Joule adds Eat Local Capitol Hill, GNC to Broadway retail recipe

Eat Local’s Greg Conner (Image: CHS)

CHS has learned of two more pieces set to fill in the puzzle that is the Joule building’s remaining 13,000 square feet of Broadway retail space. According to people involved with the ventures and city records, Capitol Hill will soon have a new outlet for a major vitamin and wellness chain on north Broadway. But the more interesting addition is a market concept featuring locally-sourced, sustainability-minded prepared meals and foods that has become so popular on Queen Anne that many customers were making the trek from Capitol Hill to shop there.

“It made sense,” Eat Local’s owner Greg Conner tells CHS. “We have a lot of customers up there. Our customers asked us to come to the Hill.”


For Conner, his Capitol Hill store’s planned summer opening will mark the third location of a slow expansion of a business that began in 2007 but has roots going back to his family’s decades of farming in the region. The Eat Local concept is based in a mix of  convenience plus consciousness — and ongoing refinement. “Everything is from the most local sources we can find,” Conner said. “We get closer and closer. We didn’t start with handmade pasta but now it’s a part of what we do.”

What Eat Local does in its Queen Anne store located in part of an old neighborhood dry cleaning business is provide a series of freezer cases filled with prepared entrees and shelves with Washington wines and beers as well as some hand-crafted surprises like (delicious) spelt graham crackers. The cases are arranged by serving size from the single serving section (should be a good place to meet people) to the four or five serving family (and friends) section. Containers are color coded to indicate preference types such as vegetarian or chicken or beef. Most of the meals are also available in reusable glass containers that can be returned to the store like milk bottles.

Before (Images: CHS)

After (Images: CHS)

The marketing pitch will make you feel better about yourself just by reading it:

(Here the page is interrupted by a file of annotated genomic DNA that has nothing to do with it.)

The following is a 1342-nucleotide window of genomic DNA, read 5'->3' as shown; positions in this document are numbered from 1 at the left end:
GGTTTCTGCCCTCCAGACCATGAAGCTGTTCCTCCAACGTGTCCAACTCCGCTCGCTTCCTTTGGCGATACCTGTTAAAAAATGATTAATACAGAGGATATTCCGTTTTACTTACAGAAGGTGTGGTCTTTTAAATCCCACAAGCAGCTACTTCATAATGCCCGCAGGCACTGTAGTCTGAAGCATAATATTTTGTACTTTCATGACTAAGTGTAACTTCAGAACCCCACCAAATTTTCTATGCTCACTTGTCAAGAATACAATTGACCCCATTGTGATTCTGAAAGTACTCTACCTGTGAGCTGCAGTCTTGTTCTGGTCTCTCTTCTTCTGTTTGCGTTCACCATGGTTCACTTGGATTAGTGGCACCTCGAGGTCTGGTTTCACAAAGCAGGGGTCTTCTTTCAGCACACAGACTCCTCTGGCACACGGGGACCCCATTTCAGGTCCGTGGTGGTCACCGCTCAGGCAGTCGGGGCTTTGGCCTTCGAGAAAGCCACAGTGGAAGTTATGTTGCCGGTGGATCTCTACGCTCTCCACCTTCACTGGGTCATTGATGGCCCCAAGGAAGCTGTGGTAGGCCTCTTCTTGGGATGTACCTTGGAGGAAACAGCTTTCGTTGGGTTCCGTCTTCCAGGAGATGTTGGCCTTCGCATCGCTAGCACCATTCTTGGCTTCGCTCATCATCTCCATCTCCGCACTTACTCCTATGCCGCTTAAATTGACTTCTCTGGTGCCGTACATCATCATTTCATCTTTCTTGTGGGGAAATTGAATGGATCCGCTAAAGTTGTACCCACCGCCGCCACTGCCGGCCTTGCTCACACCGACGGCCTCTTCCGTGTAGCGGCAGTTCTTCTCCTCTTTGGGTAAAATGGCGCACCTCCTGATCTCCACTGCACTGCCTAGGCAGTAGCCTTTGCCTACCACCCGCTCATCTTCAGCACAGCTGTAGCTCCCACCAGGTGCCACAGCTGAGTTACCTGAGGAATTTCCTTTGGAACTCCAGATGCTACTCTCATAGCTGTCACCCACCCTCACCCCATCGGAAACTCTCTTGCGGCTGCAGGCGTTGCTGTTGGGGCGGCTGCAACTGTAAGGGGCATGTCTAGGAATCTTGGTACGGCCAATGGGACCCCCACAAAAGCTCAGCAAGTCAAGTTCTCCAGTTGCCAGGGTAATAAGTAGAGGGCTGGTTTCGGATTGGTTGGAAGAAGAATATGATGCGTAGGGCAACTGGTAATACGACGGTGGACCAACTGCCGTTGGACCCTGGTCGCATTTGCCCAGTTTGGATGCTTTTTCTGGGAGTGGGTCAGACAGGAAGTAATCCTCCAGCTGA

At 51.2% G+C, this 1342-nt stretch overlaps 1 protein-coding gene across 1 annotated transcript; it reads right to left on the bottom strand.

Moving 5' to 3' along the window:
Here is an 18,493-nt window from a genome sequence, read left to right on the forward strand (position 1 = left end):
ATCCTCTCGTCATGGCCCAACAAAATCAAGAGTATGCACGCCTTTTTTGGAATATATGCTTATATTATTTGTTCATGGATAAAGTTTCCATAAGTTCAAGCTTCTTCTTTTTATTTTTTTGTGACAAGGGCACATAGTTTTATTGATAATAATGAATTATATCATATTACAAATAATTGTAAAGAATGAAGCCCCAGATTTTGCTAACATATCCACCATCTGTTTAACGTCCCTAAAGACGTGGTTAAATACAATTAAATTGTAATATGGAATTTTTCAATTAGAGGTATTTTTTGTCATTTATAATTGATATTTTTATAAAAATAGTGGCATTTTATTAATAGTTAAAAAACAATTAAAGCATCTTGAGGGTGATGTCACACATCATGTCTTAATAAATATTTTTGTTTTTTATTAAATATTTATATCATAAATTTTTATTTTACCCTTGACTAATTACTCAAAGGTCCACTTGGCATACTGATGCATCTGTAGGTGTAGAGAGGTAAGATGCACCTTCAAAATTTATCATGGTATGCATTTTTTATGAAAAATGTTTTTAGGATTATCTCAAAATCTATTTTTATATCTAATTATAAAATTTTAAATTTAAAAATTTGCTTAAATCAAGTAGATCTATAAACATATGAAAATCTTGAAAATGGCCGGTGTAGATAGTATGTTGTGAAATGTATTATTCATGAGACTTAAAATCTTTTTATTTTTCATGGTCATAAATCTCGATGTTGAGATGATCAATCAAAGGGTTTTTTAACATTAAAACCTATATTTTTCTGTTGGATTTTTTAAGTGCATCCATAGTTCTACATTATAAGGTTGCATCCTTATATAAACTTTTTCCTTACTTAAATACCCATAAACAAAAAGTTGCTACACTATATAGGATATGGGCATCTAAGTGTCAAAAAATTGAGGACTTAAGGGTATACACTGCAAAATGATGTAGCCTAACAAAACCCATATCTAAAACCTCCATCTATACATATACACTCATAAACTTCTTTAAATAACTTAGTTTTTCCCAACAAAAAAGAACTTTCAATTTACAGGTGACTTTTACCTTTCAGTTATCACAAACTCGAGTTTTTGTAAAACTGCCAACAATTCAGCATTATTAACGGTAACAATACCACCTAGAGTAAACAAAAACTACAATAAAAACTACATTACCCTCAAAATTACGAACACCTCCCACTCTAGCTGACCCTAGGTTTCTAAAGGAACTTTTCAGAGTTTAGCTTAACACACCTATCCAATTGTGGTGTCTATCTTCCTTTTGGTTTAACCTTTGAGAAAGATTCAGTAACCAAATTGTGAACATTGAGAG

Eat Local prepared meals are hand-made in our kitchen, from scratch, using traditional cooking methods and house-made stocks.  We cook with Northwest grass fed & finished meats, free range chicken and organic or sustainably grown produce.   

Our meals are frozen immediately after cooking to maintain flavor, nutrients and quality without the use of added chemicals, preservatives or fillers.

And, as you can imagine, the prices match the inflated sense of purpose in every meal. Single serving entrees clock in around $10 and up. A family serving of beef stroganoff will set you back $43. And, yes, that pack of graham crackers is $5.98. You can check out the offerings, scoff at the prices — and plan your meals for when you decide it’s not healthy to live on Top Ramen — on Eat Local’s online ordering site.

While many choose to have their meals delivered, Conner said supporting a brick and mortar retails space is important to Eat Local. “For us, it’s all about the stores — for our farmers and our customers. We provide things like CSA drop sites and it builds a sense of community.”

That sense of community won’t come cheaply on the Hill. The records for the new store document a $216,000 construction for the build-out. Conner said most materials for the store will be reclaimed including the set of shelves and fixtures salvaged from what was left of a 1962 World’s Fair exhibit still being stored at the Seattle Center.

The new space is being designed by Prentiss Architects.

“It’s going to be a bigger store with a more expanded selection,” Conner said, comparing the Capitol Hill project to his Queen Anne outlet. “It will be the first time we build from scratch.” 

Production of the meals will continue at the Eat Local headquarters in Burien.

The prepared meals market will be joined in the Joule retail by a new GNC Live Well store, according to city records. Construction permits for a space for the vitamin and supplement provider are filed and the work will be underway shortly. The construction budget is listed at just over $50,000. The two new additions further round out the mix of services and restaurants that have made the Joule home. We wrote about some of the challenges the building’s developers faced in filling the retail portion of the building back in summer 2010. Not long after, we learned of the new Umpqua Bank joining the line-up. Recent additions include the UPS Store (which moved down the street) and Portland-based health clinic concept ZoomCare. The building is also home to restaurants Blue Moon Burger, Mod Pizza, Saizen Sushi and Qdoba. The largest puzzle piece — more than 4,000 square feet of retail in the large unit at the corner of Republican and Broadway — remains unfilled.